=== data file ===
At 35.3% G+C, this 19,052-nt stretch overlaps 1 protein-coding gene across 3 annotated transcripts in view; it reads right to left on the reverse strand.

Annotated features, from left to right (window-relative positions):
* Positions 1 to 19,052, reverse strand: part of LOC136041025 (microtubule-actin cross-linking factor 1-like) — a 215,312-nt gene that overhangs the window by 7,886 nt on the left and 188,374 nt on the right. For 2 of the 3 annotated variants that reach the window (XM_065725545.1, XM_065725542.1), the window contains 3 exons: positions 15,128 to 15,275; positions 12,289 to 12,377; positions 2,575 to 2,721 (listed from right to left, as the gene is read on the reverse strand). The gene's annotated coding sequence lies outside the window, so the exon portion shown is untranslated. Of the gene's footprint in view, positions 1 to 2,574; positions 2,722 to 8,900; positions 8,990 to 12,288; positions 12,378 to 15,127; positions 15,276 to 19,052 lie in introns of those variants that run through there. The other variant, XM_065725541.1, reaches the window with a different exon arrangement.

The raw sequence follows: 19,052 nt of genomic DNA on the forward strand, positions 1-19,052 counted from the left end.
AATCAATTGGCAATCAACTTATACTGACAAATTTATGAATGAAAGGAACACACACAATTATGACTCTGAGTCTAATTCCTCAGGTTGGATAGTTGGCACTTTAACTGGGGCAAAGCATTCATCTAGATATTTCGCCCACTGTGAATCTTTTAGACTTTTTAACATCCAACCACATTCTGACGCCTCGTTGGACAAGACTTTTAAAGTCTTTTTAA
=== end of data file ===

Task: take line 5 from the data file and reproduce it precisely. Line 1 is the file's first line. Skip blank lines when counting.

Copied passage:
AATCAATTGGCAATCAACTTATACTGACAAATTTATGAATGAAAGGAACACACACAATTATGACTCTGAGTCTAATTCCTCAGGTTGGATAGTTGGCACTTTAACTGGGGCAAAGCATTCATCTAGATATTTCGCCCACTGTGAATCTTTTAGACTTTTTAACATCCAACCACATTCTGACGCCTCGTTGGACAAGACTTTTAAAGTCTTTTTAA